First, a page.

How can you not love that passion?   Did you need more proof gardens are sexy?!

Further, Tankard relates Farrand’s reflection: “In later years, looking back on her career, she candidly observed that no woman should attempt the profession who was not in robust health, above average in physical strength, and willing to endure long hours of drafting, fieldwork, and travel.”   (so true…and yet another point of shared attributes…) 

She seems to have a gift for branding, too.  (I have enjoyed a wonderfully successful brand marketing & communications career.)  Tankard reports, “In a letter regarding her work at Yale University in 1922, she made it quite clear that her name should be listed on the rolls as ‘Beatrix Farrand without any qualifying Mr. or Mrs. or Miss, as I regard Beatrix Farrand as a sort of trade name.’”  Take that Madonna! (http://www.madonna.com/)

And finally, my other link to Beatrix is that she and I are neighbors of sorts.  I often point out Beatrix’s 11th Street townhouse, marked by a bronze plaque, that is located right next to (or is it behind?) our New York City Fifth Avenue residence. 


Upon discovering the plaque, I felt it was no mere coincidence that we moved to the building we did, as she and I share an affinity for gardens and plants, painting and travel.   J It was fate…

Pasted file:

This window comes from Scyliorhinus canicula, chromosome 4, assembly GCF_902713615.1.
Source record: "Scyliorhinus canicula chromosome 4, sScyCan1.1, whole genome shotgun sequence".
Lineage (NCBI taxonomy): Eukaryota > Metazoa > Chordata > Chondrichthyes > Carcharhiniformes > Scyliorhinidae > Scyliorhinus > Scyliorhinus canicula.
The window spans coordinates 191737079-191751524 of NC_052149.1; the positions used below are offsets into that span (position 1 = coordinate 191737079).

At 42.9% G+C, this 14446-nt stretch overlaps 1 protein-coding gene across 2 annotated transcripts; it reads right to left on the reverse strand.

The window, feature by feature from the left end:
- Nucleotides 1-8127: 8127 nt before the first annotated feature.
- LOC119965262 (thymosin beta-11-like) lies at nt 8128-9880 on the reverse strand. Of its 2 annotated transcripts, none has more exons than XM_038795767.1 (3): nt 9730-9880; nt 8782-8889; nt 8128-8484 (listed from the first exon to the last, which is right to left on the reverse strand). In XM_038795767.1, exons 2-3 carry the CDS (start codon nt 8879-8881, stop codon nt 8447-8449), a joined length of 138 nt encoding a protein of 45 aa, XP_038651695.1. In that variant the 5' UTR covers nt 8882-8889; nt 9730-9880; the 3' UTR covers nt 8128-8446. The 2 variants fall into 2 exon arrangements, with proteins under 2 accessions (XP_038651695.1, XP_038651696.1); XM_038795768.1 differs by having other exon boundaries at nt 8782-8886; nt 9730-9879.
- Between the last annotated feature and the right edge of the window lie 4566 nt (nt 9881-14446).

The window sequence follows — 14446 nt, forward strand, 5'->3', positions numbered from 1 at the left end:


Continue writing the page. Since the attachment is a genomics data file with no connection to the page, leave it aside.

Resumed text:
Therefore, imagine my delight to read in Chapter 2’s “From Society Girl to Career Woman” where Tankard wrote, “In early 1896…Beatrix Farrand’s next step was to set up a studio on the top floor of her mother’s house at 21 East Eleventh Street.“   Beatrix was married here too.  Her Mother, Mary Cadwalader Jones “presided over her famous literary salon at 21 East Eleventh Street, just off Fifth Avenue an Washington Square.  Henry James, Henry Adams, F. Marion Crawford, John La Farge, Theodore Roosevelt, and other friends gathered there for Sunday dinners in the early 1900s.” according to Tankard.   
I love that the plaque is displayed on the townhouse to pay homage to one of this country’s most accomplished landscape design heroes.  And mine…  Beatrix said, “I made up my mind to go in regularly for landscape gardening.”  Me too.  Soul mates…